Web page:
Webinars aren’t just great tools for learning more about today’s recruitment best practices. They can also play an important role in your company’s recruitment strategy—when they’re used correctly.
Take the example of the Oracle Applications Sales team, which needed to attract sales and finance professionals in competitive Nordic markets. Recognizing that activating candidates who weren’t necessarily looking for jobs would be crucial to successful recruiting, the team decided to host a candidate webinar with company leaders.
In an article on HR Open Source, the team described the outcome of their webinar initiative, stating that, “The webinar not only allowed us to expose our culture and jobs to a group of potential candidates at once, but it also provided candidates a safe environment (possibly anonymous for other users) to interact with another employer.”
After advertising their webinar to 30,000+ LinkedIn professionals, the team at Oracle wound up with 20 webinar participants—four of whom went on to be considered as final candidates.
Oracle’s success can be at least partially attributed to two trends. First, low unemployment rates make this a candidate’s market—not a recruiter’s market. As a result, more and more companies find themselves proactively seeking out potential candidates, rather than waiting for top talent to apply to open positions.
The second is increased interest around company culture. According to the 2018 Job Seeker Nation Study produced by JobVite, “46% of candidates believe culture is very important in the application process, with a grand total of 88% of job seekers citing it as at least of relative importance.” Communicating culture can be challenging, but webinars offer would-be candidates a low-risk opportunity to take a closer look at a company.
Ready to run your first recruitment webinar? Keep the following tips in mind:
Selecting the right topic can make or break your webinar’s success, as candidates simply won’t show up if your subject matter isn’t compelling. Oracle, for example, opted to focus their webinar on the insights of business leaders—not recruiters.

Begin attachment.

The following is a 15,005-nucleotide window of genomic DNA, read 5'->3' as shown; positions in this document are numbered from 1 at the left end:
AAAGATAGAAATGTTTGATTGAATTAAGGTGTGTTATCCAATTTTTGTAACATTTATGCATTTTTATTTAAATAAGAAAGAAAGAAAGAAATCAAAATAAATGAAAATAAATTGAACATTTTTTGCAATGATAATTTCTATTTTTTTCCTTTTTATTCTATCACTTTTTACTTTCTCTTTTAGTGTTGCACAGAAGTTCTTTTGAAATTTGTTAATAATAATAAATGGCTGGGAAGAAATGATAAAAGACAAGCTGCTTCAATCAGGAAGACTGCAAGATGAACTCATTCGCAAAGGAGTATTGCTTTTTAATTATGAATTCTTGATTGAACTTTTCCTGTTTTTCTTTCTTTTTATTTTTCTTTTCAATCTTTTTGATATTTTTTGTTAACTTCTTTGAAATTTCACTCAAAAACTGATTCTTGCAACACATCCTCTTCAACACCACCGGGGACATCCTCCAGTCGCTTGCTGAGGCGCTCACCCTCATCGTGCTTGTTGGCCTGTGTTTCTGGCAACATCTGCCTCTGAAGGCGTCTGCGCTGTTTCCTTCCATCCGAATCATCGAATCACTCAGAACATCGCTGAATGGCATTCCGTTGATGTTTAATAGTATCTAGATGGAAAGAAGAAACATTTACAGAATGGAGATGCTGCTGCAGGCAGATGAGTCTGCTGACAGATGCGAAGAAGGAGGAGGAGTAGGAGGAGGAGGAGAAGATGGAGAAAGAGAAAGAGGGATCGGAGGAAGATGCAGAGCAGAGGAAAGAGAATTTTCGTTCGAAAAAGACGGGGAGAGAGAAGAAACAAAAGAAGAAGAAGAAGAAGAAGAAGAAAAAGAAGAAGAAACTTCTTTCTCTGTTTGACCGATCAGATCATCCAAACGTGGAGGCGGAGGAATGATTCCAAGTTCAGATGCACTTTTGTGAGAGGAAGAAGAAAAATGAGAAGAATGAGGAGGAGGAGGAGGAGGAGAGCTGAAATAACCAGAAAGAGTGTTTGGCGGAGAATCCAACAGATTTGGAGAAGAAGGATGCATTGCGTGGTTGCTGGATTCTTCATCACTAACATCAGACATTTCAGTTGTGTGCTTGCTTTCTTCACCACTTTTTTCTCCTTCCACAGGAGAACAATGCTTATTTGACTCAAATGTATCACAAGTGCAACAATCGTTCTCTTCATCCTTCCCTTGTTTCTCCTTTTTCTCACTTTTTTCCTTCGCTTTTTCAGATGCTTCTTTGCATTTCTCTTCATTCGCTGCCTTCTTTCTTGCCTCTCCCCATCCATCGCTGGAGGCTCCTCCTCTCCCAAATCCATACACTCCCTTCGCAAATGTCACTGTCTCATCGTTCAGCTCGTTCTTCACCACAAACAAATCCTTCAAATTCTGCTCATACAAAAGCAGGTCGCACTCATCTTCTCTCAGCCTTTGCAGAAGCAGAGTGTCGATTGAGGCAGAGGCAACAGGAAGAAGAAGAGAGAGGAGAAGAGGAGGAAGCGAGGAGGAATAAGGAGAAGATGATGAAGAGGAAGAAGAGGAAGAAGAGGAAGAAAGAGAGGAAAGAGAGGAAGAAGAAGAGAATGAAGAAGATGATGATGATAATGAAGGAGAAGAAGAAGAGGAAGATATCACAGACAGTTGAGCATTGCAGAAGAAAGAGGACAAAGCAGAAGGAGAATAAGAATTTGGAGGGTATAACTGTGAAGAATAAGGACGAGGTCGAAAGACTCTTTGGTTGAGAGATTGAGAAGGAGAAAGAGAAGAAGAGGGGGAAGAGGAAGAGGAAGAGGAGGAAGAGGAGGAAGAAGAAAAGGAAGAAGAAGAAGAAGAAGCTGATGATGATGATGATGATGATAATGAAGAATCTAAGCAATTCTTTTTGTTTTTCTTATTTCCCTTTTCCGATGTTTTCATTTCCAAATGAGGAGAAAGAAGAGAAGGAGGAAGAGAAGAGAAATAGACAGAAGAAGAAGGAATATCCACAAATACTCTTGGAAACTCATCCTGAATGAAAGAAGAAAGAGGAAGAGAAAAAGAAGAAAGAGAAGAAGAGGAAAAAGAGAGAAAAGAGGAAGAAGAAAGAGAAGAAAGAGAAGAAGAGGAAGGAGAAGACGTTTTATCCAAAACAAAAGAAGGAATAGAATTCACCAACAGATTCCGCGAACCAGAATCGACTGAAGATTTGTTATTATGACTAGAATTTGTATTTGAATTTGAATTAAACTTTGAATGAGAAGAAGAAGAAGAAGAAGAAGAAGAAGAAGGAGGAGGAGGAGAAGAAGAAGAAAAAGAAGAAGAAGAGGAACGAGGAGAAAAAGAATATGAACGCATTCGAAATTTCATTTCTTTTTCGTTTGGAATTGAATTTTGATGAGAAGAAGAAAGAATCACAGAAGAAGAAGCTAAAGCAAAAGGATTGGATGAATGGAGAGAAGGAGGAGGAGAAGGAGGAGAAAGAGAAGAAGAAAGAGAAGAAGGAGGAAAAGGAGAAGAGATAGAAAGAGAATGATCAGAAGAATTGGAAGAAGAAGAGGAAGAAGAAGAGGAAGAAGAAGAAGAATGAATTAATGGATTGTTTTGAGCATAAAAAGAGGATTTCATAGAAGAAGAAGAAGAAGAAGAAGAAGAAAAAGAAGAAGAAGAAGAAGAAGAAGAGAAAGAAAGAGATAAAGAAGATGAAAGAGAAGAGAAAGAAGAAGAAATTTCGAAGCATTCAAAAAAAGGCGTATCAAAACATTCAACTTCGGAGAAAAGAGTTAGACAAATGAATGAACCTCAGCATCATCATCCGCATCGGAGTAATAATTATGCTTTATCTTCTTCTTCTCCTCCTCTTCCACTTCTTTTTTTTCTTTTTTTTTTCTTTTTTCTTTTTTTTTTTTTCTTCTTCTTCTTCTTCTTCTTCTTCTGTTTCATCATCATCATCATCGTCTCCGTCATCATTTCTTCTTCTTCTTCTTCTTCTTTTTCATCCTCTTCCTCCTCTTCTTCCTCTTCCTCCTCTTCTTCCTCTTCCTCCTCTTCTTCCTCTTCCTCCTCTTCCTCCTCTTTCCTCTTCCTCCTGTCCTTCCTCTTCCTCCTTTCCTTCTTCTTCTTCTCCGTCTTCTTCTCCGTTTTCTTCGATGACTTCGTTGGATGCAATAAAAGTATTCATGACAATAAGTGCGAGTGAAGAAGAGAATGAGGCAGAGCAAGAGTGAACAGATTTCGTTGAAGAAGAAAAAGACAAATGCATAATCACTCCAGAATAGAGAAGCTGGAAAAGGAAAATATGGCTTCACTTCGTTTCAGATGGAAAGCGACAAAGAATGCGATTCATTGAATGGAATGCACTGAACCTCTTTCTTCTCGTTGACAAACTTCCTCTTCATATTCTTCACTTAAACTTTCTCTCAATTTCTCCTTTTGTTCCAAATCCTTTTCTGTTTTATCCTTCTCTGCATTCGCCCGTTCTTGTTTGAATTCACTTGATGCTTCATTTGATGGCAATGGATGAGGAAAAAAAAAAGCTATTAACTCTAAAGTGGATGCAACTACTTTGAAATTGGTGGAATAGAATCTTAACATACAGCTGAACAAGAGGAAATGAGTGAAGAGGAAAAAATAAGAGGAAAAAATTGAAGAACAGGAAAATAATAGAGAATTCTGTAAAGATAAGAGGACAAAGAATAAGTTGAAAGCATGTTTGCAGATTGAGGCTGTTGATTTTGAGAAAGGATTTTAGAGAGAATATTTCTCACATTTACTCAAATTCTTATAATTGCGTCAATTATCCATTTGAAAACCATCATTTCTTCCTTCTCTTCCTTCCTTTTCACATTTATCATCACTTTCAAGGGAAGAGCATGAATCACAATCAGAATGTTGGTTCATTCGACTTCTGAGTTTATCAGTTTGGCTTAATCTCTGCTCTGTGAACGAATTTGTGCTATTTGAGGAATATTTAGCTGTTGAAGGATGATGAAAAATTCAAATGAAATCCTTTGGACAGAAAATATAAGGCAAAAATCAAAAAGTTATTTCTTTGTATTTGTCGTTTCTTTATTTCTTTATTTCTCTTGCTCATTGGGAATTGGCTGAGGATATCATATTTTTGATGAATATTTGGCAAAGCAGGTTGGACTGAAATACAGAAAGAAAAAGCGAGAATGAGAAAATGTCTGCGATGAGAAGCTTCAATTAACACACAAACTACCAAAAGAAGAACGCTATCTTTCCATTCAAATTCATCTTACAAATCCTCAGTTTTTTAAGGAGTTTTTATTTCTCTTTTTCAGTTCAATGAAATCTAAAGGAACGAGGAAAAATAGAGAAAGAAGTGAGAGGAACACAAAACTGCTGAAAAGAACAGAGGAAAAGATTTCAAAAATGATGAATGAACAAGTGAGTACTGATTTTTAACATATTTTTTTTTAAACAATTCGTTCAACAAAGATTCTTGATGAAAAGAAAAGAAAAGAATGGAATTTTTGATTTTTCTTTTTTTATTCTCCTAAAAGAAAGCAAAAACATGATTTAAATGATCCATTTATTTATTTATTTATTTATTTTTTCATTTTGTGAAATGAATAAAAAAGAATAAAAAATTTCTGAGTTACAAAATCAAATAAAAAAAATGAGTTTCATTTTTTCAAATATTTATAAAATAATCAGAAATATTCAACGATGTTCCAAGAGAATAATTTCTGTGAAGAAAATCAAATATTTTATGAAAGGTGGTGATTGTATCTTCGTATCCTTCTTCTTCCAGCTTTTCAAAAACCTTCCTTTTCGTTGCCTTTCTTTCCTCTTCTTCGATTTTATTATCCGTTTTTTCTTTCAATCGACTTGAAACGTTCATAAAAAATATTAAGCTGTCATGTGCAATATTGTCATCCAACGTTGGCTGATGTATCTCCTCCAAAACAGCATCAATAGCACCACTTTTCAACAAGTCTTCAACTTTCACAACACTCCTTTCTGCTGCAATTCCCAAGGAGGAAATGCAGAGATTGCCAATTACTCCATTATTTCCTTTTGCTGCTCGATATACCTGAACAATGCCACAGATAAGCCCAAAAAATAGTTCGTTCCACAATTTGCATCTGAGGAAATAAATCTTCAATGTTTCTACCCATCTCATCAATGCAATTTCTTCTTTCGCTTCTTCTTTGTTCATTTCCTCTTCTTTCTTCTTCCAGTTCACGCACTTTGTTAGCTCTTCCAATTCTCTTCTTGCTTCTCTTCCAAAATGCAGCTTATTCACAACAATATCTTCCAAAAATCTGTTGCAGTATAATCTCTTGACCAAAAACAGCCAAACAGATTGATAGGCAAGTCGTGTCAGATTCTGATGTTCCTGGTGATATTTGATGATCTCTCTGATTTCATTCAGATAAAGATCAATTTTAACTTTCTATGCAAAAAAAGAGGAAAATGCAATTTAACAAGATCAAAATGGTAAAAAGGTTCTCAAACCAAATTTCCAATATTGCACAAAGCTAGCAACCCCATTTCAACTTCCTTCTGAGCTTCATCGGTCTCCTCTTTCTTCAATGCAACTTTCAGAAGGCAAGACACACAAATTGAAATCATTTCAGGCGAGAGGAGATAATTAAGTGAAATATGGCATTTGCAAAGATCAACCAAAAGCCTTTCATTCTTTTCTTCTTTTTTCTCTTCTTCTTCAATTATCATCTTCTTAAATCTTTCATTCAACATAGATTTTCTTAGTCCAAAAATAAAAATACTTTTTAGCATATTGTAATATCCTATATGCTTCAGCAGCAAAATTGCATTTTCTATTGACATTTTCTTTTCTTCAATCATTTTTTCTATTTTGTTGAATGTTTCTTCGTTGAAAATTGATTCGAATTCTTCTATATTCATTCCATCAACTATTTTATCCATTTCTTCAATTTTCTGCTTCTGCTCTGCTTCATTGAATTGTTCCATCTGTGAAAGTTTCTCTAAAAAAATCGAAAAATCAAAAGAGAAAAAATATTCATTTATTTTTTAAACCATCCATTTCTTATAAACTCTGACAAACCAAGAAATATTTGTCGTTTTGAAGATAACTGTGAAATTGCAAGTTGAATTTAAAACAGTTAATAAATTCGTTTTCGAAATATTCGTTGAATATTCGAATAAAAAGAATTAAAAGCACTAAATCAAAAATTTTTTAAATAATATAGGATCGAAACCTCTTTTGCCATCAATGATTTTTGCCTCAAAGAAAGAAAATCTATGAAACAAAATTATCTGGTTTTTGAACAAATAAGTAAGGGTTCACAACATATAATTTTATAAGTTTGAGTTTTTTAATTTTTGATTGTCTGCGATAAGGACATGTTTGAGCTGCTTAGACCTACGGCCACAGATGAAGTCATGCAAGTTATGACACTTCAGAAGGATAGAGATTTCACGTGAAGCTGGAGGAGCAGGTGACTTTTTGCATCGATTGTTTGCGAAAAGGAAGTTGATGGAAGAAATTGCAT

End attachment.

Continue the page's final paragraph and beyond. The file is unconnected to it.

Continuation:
As Paul Hewlett, the company’s Sales VP EPM for Western Europe, notes, “Prospects are typically more likely to be interested in discussing opportunities with their future colleagues or managers than a recruiter. This is how they get first-hand insights into their future role, the ups and downs of the job, as well as a direct glimpse of the company’s culture.”
You don’t necessarily need to rope your leadership team into your recruitment webinars, but do invest time into identifying topics that are likely to be interesting to potential candidates—without coming across as sales pitches for your company.
Beyond a topic, you’ll need to invest time in preparing your webinar setup. If you haven’t conducted a webinar before, this includes:
A well-developed presentation with compelling visuals
A registration mechanism for interested attendees
A video conferencing tool with webinar functionality
The ability to record your session for future sharing
Take the time to think through the specifics of how you want your webinar to operate. Will you allow participants to ask questions? Would you like to be able to poll them during the webinar? If so, you’ll need to choose a communication platform that offers these types of engagement features.
Once your technical system is in place, practice with it. If possible, have a second person on-hand to run the webinar and its practice sessions so that your presenter(s) can focus on delivery. Running through your session in advance will help you identify potential technical issues, as well as minimize jitters when it’s time to run your event.
Even if recruiters aren’t directly involved in giving the webinar, they should be kept closely in the loop throughout the process. As soon as the webinar is complete, they’ll want to begin following up with registrants and attendees using a CRM tool.
This might include:
Reaching out to any attendees whose webinar engagement suggests that they may be strong candidates.
Connecting with those who registered for the event but didn’t attend in order to qualify them further.
Sharing the webinar with your company’s marketing team so that they can push it to the appropriate channels.
When planned and executed in a thoughtful manner, your webinars can become tools that not only surface new candidates, but that support your company’s long-term recruitment initiatives by promoting your company’s insight, thought leadership, and corporate culture.
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